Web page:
When one thinks about the history of fiberglass and its use for car bodies, it is likely to be assumed to be one of the many post-war plastic developments. Its history can be traced all the way back to the ancient Phoenicians and Egyptians who discovered how to make glass fibers and used them as a means of decoration and reinforcement on pottery. By the 1880s, fiberglass cloth had become to be fairly well developed and had been patented. In 1936, Corning Glass and Owens-Illinois developed it further and patented the result and named it Fiberglas in 1936.
In 1936, Carlton Ellis of DuPont was awarded a patent for polyester resin, which combined with fiberglass cloth or strands and cured, produces what is referred to as a composite. One of the earliest known uses of the developed material may have been a fiberglass boat made in 1937 by Ray Greene, who worked for Owens-Corning.
With World War II approaching, the Germans refined the polyester curing process further; it has been reported that British intelligence agents soon stole the formula for the resin and shared it with allies. By 1942, the American Cyanamid Company had perfected a usable polyester resin that could be quickly cured. By some point in 1942, Owens-Corning was producing fiberglass components for aircraft use.
Bill Tritt of Costa Mesa, California, owned Glasspar, one of the leading post-war fiberglass boat building operations. He produced the company’s first car body for Ken Brooks who built a sports car based on a 1940 Willys chassis; the attractive and successful finished car was named the Brooks Boxer. Following that project, Tritt as part of his efforts to expand the operation also had in mind the possibility of producing fiberglass car bodies for the custom sports car movement that appeared to be gaining ground.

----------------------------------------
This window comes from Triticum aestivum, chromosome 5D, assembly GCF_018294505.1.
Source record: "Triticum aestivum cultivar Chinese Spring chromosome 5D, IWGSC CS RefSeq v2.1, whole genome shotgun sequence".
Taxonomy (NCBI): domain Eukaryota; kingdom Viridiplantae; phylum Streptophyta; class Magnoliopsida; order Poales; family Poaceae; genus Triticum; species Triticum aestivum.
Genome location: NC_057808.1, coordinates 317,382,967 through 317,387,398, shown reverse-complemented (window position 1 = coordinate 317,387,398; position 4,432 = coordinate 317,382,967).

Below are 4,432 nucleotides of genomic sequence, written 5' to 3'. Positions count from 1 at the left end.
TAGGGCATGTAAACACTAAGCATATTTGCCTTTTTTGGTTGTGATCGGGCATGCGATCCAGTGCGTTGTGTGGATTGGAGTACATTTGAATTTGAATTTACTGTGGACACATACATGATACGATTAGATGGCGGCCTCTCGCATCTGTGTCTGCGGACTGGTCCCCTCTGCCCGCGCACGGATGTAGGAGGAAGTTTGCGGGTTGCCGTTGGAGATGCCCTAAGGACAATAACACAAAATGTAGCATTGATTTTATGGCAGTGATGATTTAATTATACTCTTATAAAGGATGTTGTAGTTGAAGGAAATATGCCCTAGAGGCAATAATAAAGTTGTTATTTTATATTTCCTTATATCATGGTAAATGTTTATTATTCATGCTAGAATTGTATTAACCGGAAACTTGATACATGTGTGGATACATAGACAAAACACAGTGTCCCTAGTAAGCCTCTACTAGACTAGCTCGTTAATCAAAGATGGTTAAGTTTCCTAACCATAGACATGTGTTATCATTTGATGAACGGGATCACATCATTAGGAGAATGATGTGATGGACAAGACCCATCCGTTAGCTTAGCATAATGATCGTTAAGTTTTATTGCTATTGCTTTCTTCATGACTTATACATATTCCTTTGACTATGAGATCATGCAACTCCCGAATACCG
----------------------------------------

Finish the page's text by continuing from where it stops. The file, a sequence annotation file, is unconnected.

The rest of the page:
At the time, Tritt needed to find a supply of resin at what had become a difficult time for a recreational fiberglass boat builder, when all of the available supplies were going to the Korean War effort. By chance, he became connected with Naugatuck Chemical, a division of the U.S. Rubber Co. of Naugatuck, Connecticut, a supplier of polyester resins. The management at Naugatuck was very impressed with the Brooks Boxer and its fiberglass body and delivered the needed resin quickly, they also backed the effort to build better molds for a small series of prototypes.
The feature photo at the top of the post was one of a series of images taken by Life Magazine photographer J. R. Eyerman, it and the two other images by him included here show the results of the Glasspar-Naugatuck arrangement. The innovative photographs were the result of the promotional efforts of U.S. Rubber Co. and Life. The photo shoot used lights arranged under a body shell on the floor, and with it held in place above a chassis, both produced a dramatic effect with the translucent fiberglass for the magazine article.
You can learn the entire Glasspar G2 Car story, in a multi-part series at Forgotten Fiberglass run by early fiberglass car expert and researcher, Geoffrey Hacker, who supplied all of the images for this post.
Thanks also go out to reader Roy Cousins of the UK who sent in the link for the interesting British Pathe news clip (below) showing some of the first fiberglass bodies that were produced for the Glasspar G2 car in 1952. In this informative and interesting video you will witness the production process, and one of the bodies being damaged only after severe and repeated blows with a hatchet, and then watch as it is repaired quickly.
Look Magazine on November 3, 1953, published an article titled Custom Cars For Everyone by George Koether. Featured in the piece are the three photos shown (below). In a dramatic demonstration of how strong the Glasspar G2 fiberglass body was, one was thrown off of a one-hundred foot high cliff. After landing upside down, it is shown without damage being held aloft by three models. The photos are from the Alden Jewell Collection.
The photo (above) is from the Life Magazine photo feature and shows the first Glasspar G2. Note the crew is standing on the car with only their socks on. This car is also shown (below) in an image that was used on the cover of a Naugatuck Chemical brochure for an advertising effort between 1951 and 1952. It told the story of the vibrin plastic car body, vibrin was the resin the outfit produced, Learn more about it here.